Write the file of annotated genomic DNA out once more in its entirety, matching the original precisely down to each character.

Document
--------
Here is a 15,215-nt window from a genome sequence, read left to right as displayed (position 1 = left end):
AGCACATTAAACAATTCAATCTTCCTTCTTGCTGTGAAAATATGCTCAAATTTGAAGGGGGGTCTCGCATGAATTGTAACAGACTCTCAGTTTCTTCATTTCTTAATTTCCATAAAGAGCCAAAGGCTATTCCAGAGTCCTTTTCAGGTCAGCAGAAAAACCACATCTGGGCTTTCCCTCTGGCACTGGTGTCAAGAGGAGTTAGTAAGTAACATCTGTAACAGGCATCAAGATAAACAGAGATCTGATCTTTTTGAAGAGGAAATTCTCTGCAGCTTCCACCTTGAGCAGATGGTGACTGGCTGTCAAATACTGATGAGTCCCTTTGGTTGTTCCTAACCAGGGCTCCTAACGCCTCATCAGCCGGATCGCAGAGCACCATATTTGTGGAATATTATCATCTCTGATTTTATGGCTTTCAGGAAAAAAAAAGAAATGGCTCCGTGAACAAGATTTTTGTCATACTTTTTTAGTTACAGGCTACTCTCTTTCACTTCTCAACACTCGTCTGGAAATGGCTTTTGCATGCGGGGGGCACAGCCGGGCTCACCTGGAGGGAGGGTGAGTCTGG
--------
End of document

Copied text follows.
Here is a 15,215-nt window from a genome sequence, read left to right as displayed (position 1 = left end):
AGCACATTAAACAATTCAATCTTCCTTCTTGCTGTGAAAATATGCTCAAATTTGAAGGGGGGTCTCGCATGAATTGTAACAGACTCTCAGTTTCTTCATTTCTTAATTTCCATAAAGAGCCAAAGGCTATTCCAGAGTCCTTTTCAGGTCAGCAGAAAAACCACATCTGGGCTTTCCCTCTGGCACTGGTGTCAAGAGGAGTTAGTAAGTAACATCTGTAACAGGCATCAAGATAAACAGAGATCTGATCTTTTTGAAGAGGAAATTCTCTGCAGCTTCCACCTTGAGCAGATGGTGACTGGCTGTCAAATACTGATGAGTCCCTTTGGTTGTTCCTAACCAGGGCTCCTAACGCCTCATCAGCCGGATCGCAGAGCACCATATTTGTGGAATATTATCATCTCTGATTTTATGGCTTTCAGGAAAAAAAAAGAAATGGCTCCGTGAACAAGATTTTTGTCATACTTTTTTAGTTACAGGCTACTCTCTTTCACTTCTCAACACTCGTCTGGAAATGGCTTTTGCATGCGGGGGGCACAGCCGGGCTCACCTGGAGGGAGGGTGAGTCTGG